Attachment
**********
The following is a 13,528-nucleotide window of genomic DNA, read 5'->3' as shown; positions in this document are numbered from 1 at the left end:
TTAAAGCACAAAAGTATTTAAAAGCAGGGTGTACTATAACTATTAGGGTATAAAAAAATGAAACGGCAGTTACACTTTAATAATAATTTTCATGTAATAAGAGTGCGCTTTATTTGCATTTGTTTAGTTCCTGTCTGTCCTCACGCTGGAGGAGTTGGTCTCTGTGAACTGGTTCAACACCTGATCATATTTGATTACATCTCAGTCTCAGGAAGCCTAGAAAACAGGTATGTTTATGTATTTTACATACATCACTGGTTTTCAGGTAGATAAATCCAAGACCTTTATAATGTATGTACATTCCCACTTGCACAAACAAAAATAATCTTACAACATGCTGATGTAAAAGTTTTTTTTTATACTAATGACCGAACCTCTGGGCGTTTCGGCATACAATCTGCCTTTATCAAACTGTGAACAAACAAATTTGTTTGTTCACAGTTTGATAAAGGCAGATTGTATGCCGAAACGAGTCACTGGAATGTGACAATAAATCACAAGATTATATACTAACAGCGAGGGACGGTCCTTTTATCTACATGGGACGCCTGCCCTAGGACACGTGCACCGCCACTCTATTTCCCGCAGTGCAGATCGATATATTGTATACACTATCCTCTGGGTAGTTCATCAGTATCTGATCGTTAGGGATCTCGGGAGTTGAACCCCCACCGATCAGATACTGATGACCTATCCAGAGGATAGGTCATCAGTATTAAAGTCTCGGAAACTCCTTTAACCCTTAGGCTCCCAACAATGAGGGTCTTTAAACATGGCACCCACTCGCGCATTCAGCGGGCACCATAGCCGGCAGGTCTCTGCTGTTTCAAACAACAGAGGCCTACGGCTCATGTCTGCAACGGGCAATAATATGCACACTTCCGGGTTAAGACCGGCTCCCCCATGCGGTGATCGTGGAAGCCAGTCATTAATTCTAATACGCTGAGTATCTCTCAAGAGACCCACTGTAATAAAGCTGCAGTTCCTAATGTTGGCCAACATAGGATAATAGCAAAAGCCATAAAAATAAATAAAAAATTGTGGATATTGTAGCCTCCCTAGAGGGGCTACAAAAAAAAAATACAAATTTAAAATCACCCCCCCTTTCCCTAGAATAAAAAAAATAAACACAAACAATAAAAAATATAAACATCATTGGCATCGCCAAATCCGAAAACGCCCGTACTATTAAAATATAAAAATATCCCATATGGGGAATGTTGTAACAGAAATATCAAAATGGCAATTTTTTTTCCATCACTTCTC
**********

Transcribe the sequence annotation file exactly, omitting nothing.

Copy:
The following is a 13,528-nucleotide window of genomic DNA, read 5'->3' as shown; positions in this document are numbered from 1 at the left end:
TTAAAGCACAAAAGTATTTAAAAGCAGGGTGTACTATAACTATTAGGGTATAAAAAAATGAAACGGCAGTTACACTTTAATAATAATTTTCATGTAATAAGAGTGCGCTTTATTTGCATTTGTTTAGTTCCTGTCTGTCCTCACGCTGGAGGAGTTGGTCTCTGTGAACTGGTTCAACACCTGATCATATTTGATTACATCTCAGTCTCAGGAAGCCTAGAAAACAGGTATGTTTATGTATTTTACATACATCACTGGTTTTCAGGTAGATAAATCCAAGACCTTTATAATGTATGTACATTCCCACTTGCACAAACAAAAATAATCTTACAACATGCTGATGTAAAAGTTTTTTTTTATACTAATGACCGAACCTCTGGGCGTTTCGGCATACAATCTGCCTTTATCAAACTGTGAACAAACAAATTTGTTTGTTCACAGTTTGATAAAGGCAGATTGTATGCCGAAACGAGTCACTGGAATGTGACAATAAATCACAAGATTATATACTAACAGCGAGGGACGGTCCTTTTATCTACATGGGACGCCTGCCCTAGGACACGTGCACCGCCACTCTATTTCCCGCAGTGCAGATCGATATATTGTATACACTATCCTCTGGGTAGTTCATCAGTATCTGATCGTTAGGGATCTCGGGAGTTGAACCCCCACCGATCAGATACTGATGACCTATCCAGAGGATAGGTCATCAGTATTAAAGTCTCGGAAACTCCTTTAACCCTTAGGCTCCCAACAATGAGGGTCTTTAAACATGGCACCCACTCGCGCATTCAGCGGGCACCATAGCCGGCAGGTCTCTGCTGTTTCAAACAACAGAGGCCTACGGCTCATGTCTGCAACGGGCAATAATATGCACACTTCCGGGTTAAGACCGGCTCCCCCATGCGGTGATCGTGGAAGCCAGTCATTAATTCTAATACGCTGAGTATCTCTCAAGAGACCCACTGTAATAAAGCTGCAGTTCCTAATGTTGGCCAACATAGGATAATAGCAAAAGCCATAAAAATAAATAAAAAATTGTGGATATTGTAGCCTCCCTAGAGGGGCTACAAAAAAAAAATACAAATTTAAAATCACCCCCCCTTTCCCTAGAATAAAAAAAATAAACACAAACAATAAAAAATATAAACATCATTGGCATCGCCAAATCCGAAAACGCCCGTACTATTAAAATATAAAAATATCCCATATGGGGAATGTTGTAACAGAAATATCAAAATGGCAATTTTTTTTCCATCACTTCTC